Personal finance for teens can empower your child

Tips to overcome three common savings hurdles

Webinar: Uncover the cost: Wedding

Building a financial legacy for your family and community

U.S. Bank asks: Do you know what an overdraft is?

U.S. Bank asks: Do you know your finances?

Webinar: Uncover the cost: Building a home

4 questions to ask before you buy an investment property

Webinar: Uncover the cost: Home renovation

Is a home equity line of credit (HELOC) right for you?

10 uses for a home equity loan

How to use your home equity to finance home improvements

What to know when buying a home with your significant other

Webinar: Mortgage basics: What’s the difference between interest rate and annual percentage rate?

Webinar: Mortgage basics: Buying or renting – What’s right for you?

Webinar: Mortgage basics: What is refinancing, and is it right for you?

Webinar: Mortgage basics: Prequalification or pre-approval – What do I need?

Webinar: Mortgage basics: How does your credit score impact the homebuying experience?

Webinar: Mortgage basics: Finding the right home loan for you

Webinar: Mortgage basics: 3 Key steps in the homebuying process

What is refinancing a mortgage?

11 essential things to do before baby comes

Webinar: Uncover the cost: Starting a family

Preparing for adoption and IVF

Closing on a house checklist for buyers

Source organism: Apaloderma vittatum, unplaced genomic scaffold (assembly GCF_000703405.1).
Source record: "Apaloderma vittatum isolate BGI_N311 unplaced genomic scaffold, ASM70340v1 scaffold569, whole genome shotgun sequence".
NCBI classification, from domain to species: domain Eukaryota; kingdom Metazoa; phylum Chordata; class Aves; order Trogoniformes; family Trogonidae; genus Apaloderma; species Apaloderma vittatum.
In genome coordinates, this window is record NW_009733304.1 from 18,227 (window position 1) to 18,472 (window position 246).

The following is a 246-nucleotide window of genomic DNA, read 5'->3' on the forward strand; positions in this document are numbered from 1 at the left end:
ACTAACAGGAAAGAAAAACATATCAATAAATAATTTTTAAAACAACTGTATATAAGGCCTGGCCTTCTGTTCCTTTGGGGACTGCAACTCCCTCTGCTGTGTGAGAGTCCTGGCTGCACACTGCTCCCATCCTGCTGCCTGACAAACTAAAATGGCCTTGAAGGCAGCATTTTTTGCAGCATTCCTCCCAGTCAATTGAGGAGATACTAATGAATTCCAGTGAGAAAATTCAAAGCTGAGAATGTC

How to prepare for a natural disaster

College budgeting: When to save and splurge

Student checklist: Preparing for college

6 questions students should ask about checking accounts

Webinar: Uncover the cost: College diploma

How to save money in college: easy ways to spend less

The A to Z’s of college loan terms

5 things to know before accepting a first job offer

How I did it: Paid off student loans

Webinar: Bank Notes: College cost comparison

Webinar: U.S. Bank asks: Are you safe from fraud?

Everything you need to know about consolidating debts

Your quick guide to loans and obtaining credit

Test your loan savvy

Should you give your child a college credit card?

Is a home equity loan for college the right choice for your student

How to apply for federal student aid through the FAFSA

Be careful when taking out student loans

ABL mythbusters: The truth about asset-based lending

Collateral options for ABL: What’s eligible, what’s not?

How jumbo loans can help home buyers and your builder business

Webinar: Mindset Matters: How to practice mindful spending

Webinar: Cash management strategies for higher education

When small companies buy big: The potential of asset-based lending

How to maximise your infrastructure finance project

Questions to ask before buying a car

How to choose the best car loan for you

What you need to know before buying a new or used car

Can you take advantage of the dead equity in your home?

7 tips to help grow your business after launch

How to test new business ideas

How to fund your business without using 401(k) savings

Costs to consider when starting a business

How a small business is moving forward during COVID-19

Investing in capital expenditures: What to discuss with key partners

Can ABL options fuel your business — and keep it running?

3 reasons governments and educational institutions should implement service fees

Tech lifecycle refresh: A tale of two philosophies

Maximizing your infrastructure finance project with a full suite trustee and agent

Start of disclosure content

Loan approval is subject to credit approval and program guidelines. Not all loan programs are available in all states for all loan amounts. Interest rate and program terms are subject to change without notice. Mortgage, home equity and credit products are offered by U.S. Bank National Association. Deposit products are offered by U.S. Bank National Association. Member FDIC.